Mar 222015
 
hotel_in_the_wild_west

Last week this site looked at the idea from Colonial First State Funds Management economists James White and Stephen Halmarick that brands are doomed in a world of perfect information.

Forecasting the end of brands is a big call despite the massive changes the internet is bringing to industries. One of the things I suggested is that the concept of the brand – which was largely born out of Twentieth Century mass communications – is evolving with the social media and online world.

This view is born out by Tom Vanderbilt in an article in Outsideonline where he describes how TripAdvisor is changing the way people travel.

In Ireland Vanderbilt claims the hotel industry found TripAdvisor to be a harsh wakeup call that saw local hospitality businesses lift their game as they realised customers were now far better informed.

Across the Atlantic on Mexico’s Yucatan peninsula Vanderbilt describes how hotel owners in the town of Tulum had to realign their listings and marketing when TripAdvisor changed how they were grouped in the region. It shows how users are searching and finding accommodation.

Importantly for guests, hotel managers are using online reviews to measure how their premises are measuring up to expectations through social tools and using the results to justify capital expenses on upgrades.

This could justify White and Halmarick’s view that the major global brands such as the Marriots, Hiltons and Sheratons are in decline however it more likely shows those chains are having to raise their game to maintain their worldwide position.

What Vanderbilt, White and Halmarick indicate though is social channels are changing the way the hospitality industry works. This is an opportunity for smaller operators to build strong brands in their own niche or region.

Mar 182015
 
60_McDonalds-La-Deheza-Chile

A few days ago we covered the Great Transition research paper by Colonial First State Funds Management’s James White and Stephen Halmarick and followed up with a piece in Business Spectator looking at the ramifications for the Australian economy.

One of Halmarick and White’s assertions is that brands are dead as consumers in emerging economies don’t care about corporate names and in developed nations people have better information about local businesses.

The former argument seems flawed from the beginning; Apple for example is making huge inroads in China while local manufacturers like Lenovo, Huawei, Great Wall and Haier are all working hard to establish their names in international markets.

In developed markets, White and Halmarick’s views have more basis with brand names not having the cachet they once did now consumers have a global platform to voice complaints and find alternatives.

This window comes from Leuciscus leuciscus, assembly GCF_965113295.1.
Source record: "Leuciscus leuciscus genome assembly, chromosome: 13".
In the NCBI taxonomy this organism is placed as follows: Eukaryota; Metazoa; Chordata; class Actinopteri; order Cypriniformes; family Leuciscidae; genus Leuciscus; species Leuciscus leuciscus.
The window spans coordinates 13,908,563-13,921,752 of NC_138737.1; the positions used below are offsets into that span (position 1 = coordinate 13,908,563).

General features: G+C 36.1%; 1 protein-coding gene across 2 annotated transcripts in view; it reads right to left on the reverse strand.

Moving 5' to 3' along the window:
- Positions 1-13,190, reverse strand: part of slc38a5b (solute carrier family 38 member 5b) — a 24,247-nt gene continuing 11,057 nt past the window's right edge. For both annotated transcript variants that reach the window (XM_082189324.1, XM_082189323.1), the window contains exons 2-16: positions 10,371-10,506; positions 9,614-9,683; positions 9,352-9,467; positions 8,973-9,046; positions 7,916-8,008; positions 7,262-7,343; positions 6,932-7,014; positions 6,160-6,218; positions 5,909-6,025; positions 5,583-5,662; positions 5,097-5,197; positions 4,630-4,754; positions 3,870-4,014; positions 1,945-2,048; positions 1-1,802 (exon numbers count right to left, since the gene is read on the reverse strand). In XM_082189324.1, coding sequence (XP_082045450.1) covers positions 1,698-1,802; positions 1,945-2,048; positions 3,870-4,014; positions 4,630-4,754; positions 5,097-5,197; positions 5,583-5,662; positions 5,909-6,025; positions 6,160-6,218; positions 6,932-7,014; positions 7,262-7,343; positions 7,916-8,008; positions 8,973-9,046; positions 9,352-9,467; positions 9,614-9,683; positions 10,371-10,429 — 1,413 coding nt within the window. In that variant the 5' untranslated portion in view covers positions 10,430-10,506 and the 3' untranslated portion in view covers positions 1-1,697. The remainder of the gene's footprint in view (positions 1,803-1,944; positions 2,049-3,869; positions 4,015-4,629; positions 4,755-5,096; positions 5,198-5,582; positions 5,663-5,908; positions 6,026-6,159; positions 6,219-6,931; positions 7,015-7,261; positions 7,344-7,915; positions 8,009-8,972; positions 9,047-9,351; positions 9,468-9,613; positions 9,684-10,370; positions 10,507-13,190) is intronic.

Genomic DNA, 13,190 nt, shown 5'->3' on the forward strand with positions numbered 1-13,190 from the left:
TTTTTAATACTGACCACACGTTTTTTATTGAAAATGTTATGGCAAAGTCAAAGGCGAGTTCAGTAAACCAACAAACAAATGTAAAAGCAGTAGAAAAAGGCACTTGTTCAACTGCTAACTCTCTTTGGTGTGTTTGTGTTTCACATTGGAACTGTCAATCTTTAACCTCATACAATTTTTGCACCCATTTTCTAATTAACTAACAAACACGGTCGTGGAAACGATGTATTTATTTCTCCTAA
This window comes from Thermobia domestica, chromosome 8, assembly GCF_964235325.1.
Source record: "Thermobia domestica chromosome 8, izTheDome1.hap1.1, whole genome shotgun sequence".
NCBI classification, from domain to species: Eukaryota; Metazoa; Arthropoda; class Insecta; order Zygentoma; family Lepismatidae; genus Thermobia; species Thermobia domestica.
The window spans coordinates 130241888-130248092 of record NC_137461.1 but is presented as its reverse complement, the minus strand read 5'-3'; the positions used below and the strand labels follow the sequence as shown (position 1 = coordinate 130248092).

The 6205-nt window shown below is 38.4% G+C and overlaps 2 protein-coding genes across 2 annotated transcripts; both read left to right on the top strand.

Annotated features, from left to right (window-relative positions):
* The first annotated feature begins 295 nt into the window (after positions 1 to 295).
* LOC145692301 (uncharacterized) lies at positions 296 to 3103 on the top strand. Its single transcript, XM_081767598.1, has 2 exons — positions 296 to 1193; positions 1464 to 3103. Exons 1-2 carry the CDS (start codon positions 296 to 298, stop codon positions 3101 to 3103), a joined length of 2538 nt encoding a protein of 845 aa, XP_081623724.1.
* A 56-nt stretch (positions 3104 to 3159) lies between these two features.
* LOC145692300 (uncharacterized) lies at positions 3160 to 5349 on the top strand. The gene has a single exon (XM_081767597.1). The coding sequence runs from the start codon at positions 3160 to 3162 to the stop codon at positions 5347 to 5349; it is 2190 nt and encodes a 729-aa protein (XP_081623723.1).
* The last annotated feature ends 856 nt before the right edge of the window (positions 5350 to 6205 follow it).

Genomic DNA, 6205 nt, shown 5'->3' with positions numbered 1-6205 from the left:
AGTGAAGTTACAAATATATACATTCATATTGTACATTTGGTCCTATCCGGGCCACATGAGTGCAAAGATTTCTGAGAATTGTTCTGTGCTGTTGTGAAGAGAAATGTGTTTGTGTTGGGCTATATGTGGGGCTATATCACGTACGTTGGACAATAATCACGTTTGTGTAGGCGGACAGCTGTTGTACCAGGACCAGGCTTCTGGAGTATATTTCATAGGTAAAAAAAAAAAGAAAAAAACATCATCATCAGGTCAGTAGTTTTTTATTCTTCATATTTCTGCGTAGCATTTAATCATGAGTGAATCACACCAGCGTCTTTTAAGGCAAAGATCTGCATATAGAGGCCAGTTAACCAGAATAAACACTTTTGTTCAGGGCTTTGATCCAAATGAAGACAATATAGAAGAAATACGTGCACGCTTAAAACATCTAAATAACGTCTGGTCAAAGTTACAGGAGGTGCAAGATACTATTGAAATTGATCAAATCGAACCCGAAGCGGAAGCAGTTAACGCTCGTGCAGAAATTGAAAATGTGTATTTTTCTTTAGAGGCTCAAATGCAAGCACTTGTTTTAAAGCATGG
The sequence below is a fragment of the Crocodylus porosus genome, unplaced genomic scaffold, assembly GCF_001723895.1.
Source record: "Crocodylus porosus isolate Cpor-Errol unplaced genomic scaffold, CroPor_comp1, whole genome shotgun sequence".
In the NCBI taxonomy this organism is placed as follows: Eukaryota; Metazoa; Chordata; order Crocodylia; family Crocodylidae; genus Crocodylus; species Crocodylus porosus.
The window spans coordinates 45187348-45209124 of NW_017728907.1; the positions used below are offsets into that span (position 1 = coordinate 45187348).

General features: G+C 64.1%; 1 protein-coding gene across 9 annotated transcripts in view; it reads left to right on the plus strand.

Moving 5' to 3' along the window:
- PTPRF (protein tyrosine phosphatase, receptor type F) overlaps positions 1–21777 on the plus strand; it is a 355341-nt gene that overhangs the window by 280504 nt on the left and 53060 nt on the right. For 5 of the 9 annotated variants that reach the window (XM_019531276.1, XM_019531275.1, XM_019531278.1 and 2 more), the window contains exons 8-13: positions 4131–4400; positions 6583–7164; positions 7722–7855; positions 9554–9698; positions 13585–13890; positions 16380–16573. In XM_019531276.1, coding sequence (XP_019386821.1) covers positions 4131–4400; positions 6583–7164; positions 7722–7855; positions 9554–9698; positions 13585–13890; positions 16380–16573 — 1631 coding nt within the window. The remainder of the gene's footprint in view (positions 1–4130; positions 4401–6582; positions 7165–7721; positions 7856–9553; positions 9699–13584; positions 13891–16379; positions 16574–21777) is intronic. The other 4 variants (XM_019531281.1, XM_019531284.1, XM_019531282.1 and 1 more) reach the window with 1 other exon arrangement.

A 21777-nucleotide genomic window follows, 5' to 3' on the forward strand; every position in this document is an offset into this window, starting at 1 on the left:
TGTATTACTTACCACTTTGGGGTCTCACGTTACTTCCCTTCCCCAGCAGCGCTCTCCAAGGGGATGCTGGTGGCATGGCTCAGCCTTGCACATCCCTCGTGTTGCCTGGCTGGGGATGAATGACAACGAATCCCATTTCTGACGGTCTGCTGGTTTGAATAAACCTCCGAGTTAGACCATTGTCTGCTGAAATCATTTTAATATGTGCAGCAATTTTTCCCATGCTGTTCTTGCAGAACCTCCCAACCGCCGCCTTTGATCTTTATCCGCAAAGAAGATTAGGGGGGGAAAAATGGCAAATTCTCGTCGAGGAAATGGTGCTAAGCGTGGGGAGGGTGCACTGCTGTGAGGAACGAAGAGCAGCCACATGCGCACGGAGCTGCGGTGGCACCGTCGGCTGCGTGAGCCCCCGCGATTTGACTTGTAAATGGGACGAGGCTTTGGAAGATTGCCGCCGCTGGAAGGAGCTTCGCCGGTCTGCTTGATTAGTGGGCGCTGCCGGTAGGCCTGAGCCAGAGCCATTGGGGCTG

A good example of brands that are struggling are companies like Microsoft and McDonalds, although in the case of both companies this could be more because of a shift in the marketplace rather than better informed consumers.

However brands are surviving as they lift their game and adapt to changed marketplaces, in fact its possible to argue that today’s consumers are more responsive to brand names than ever in the past.

A good example of this is again Apple which has more fans than ever before. Apple are also a good example of how big corporations can invest huge amounts into new technologies and products to give them an advantage over upstarts.

We should also remember that brands as we currently know them are largely a Twentieth Century phenomenon born out of the development of mass media communications and many of today’s household names came into the culture thanks to television in the 1950s and 60s.

So as creatures of last century’s media it’s not surprising that brands are having to evolve to a changed world, some of them will thrive and grow while others will shrivel away.

It’s safe to say though that the concept of brands isn’t dead, although many of the names we know today may not exist by the end of the decade.

Feb 052015
 
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Coca-Cola are now selling milk as their markets move away from consuming sugary drinks, how much of this is due to the baby boomer era coming to an end?

Following yesterday’s post on McDonalds and the franchising model, it’s worthwhile considering how other businesses are being affected by today’s changing society.

Certainly the fast food industry is one of the most deeply affected as KFC owner Yum Food starts experimenting with a modernised layouts and menus to counter the drift in consumer tastes.

KFC are not alone in struggling with this as McDonalds experiments with own changes in response to the demographic and market shifts.

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McDonalds’, KFC’s and most particularly Coca-Cola’s Twentieth Century success is largely due to the post war baby boom, as the children born during and after World War II reached adolescence – the Jagger generation as described by Irish economist David McWilliams – they indulged themselves in their newfound wealth and personal freedoms that were unthinkable for their parents who struggled through two world wars and a depression.

Coca-Cola was the emblem of that freedom and wealth which made up the twentieth century American dram that the world envied, adopted and copied. Today the world still looks to the United States but its a different America they see.

As the Jagger generation retires and sugary drinks are no longer their first priority their kids and grandkids are looking to different beverages; coffee, energy drinks, bottled water and, possibly, milk which are more in line with their lifestyles.

The task of Coca-Cola, and all the other brands that represented post War American affluence, the task now is to adapt to a very different generation and a society with priorities very different to that of the previous century.

Feb 012015
 
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Last week Google and Facebook announced their quarterly results with the search engine giant continuing its worrying slowing of advertising revenue. The respective changes of the two online services show how online advertising is changing.

While Google slows, Facebook is showing accelerating growth for its advertising, driven mainly by mobile users, illustrating the shift in internet usage from desktops to smartphones.

In its 2014 New Digital Consumer report, market research company Nielsen observed that US consumers in 2013 were spending more time accessing the internet on their smartphones than on personal computers; PC use had fallen seven percent to 27 hours a week while mobile use had surged 40% in 2013 to 34 hours.